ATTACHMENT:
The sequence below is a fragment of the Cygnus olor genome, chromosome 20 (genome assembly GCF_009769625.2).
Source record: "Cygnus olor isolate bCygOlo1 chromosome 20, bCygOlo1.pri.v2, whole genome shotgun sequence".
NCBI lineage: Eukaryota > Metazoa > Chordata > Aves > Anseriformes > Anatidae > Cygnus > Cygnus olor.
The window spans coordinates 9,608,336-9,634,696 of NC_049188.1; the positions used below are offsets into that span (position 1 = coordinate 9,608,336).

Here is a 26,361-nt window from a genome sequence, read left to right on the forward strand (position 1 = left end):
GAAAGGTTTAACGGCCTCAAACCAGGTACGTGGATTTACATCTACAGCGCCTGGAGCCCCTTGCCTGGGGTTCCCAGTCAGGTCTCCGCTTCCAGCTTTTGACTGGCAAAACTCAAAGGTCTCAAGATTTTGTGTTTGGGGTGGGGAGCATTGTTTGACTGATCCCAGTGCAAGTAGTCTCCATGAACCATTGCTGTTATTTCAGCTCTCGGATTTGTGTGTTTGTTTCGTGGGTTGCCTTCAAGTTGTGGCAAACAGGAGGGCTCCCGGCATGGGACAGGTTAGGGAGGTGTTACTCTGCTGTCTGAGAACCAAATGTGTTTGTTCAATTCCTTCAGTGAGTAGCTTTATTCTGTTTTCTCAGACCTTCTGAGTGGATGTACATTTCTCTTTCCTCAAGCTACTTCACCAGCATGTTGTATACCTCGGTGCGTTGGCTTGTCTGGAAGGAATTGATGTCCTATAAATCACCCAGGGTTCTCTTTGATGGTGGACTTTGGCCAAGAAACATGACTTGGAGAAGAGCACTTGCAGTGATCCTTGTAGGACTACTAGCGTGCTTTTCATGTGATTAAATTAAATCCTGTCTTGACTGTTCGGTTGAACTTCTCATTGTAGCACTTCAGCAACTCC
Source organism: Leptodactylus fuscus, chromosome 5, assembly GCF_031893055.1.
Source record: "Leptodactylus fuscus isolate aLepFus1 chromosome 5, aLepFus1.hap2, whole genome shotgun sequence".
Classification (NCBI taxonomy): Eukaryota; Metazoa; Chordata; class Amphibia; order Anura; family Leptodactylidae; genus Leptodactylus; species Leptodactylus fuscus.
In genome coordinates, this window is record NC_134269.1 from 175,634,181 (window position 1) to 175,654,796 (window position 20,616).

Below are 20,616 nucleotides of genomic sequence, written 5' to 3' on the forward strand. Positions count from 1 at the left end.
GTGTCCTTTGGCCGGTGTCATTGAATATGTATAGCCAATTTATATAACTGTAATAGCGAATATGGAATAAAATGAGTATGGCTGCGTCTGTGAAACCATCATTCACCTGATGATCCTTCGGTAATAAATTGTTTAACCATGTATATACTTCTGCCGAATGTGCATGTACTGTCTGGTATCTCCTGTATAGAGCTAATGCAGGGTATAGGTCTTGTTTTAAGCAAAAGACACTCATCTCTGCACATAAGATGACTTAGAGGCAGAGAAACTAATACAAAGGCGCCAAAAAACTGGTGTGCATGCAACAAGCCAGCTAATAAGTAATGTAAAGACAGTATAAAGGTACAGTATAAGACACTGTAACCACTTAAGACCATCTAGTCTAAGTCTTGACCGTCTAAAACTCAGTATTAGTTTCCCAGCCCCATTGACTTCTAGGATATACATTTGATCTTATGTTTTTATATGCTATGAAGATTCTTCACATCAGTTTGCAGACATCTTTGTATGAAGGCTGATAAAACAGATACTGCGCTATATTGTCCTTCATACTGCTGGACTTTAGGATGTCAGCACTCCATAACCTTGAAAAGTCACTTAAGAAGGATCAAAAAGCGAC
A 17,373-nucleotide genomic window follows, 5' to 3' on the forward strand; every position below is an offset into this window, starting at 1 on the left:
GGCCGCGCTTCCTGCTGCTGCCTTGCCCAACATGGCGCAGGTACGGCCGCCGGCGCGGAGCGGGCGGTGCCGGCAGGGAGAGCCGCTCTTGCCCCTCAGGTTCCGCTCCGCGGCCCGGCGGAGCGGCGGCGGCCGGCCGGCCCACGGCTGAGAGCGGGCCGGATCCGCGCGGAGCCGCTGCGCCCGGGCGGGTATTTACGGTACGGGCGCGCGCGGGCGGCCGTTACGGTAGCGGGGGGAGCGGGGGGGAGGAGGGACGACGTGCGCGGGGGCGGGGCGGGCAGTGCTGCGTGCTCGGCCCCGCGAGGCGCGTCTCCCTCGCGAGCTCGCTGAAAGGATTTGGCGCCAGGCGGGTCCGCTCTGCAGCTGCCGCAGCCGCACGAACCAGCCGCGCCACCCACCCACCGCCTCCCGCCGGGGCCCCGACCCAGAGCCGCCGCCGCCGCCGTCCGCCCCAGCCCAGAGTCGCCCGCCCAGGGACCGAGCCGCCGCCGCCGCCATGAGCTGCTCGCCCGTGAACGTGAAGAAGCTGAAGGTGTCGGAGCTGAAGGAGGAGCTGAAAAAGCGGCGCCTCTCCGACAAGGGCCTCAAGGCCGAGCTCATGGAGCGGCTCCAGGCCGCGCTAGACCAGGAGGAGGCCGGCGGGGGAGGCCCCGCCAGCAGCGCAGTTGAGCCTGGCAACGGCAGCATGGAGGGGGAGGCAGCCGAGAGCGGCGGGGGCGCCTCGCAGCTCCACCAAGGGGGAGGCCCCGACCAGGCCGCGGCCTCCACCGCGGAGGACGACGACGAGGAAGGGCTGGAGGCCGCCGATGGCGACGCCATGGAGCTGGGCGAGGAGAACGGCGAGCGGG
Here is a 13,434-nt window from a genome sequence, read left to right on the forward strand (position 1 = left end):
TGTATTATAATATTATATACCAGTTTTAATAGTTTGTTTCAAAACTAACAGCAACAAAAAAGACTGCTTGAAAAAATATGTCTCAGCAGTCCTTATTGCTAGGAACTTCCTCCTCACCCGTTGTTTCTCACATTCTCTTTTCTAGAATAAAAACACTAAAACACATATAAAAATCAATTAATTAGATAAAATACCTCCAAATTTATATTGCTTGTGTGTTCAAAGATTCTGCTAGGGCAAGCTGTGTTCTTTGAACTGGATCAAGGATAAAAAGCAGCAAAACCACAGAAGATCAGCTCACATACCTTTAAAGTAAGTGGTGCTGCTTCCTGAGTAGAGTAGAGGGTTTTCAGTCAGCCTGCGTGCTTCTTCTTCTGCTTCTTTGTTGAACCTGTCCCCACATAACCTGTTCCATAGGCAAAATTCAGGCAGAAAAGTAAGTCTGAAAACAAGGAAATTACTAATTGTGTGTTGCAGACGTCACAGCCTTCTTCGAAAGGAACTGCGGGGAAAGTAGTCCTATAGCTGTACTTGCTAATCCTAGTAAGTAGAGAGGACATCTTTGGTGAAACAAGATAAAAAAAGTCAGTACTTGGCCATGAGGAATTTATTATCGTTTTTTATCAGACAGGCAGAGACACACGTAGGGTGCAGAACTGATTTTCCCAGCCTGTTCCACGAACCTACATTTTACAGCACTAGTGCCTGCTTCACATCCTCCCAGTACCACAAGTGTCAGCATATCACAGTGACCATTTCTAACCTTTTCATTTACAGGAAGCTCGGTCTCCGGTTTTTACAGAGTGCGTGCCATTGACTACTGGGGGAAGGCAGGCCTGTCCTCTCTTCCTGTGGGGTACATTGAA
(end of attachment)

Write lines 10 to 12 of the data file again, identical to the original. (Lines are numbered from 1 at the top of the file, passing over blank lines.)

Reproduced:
In genome coordinates, this window is record NC_134269.1 from 175,634,181 (window position 1) to 175,654,796 (window position 20,616).

Below are 20,616 nucleotides of genomic sequence, written 5' to 3' on the forward strand. Positions count from 1 at the left end.
GTGTCCTTTGGCCGGTGTCATTGAATATGTATAGCCAATTTATATAACTGTAATAGCGAATATGGAATAAAATGAGTATGGCTGCGTCTGTGAAACCATCATTCACCTGATGATCCTTCGGTAATAAATTGTTTAACCATGTATATACTTCTGCCGAATGTGCATGTACTGTCTGGTATCTCCTGTATAGAGCTAATGCAGGGTATAGGTCTTGTTTTAAGCAAAAGACACTCATCTCTGCACATAAGATGACTTAGAGGCAGAGAAACTAATACAAAGGCGCCAAAAAACTGGTGTGCATGCAACAAGCCAGCTAATAAGTAATGTAAAGACAGTATAAAGGTACAGTATAAGACACTGTAACCACTTAAGACCATCTAGTCTAAGTCTTGACCGTCTAAAACTCAGTATTAGTTTCCCAGCCCCATTGACTTCTAGGATATACATTTGATCTTATGTTTTTATATGCTATGAAGATTCTTCACATCAGTTTGCAGACATCTTTGTATGAAGGCTGATAAAACAGATACTGCGCTATATTGTCCTTCATACTGCTGGACTTTAGGATGTCAGCACTCCATAACCTTGAAAAGTCACTTAAGAAGGATCAAAAAGCGAC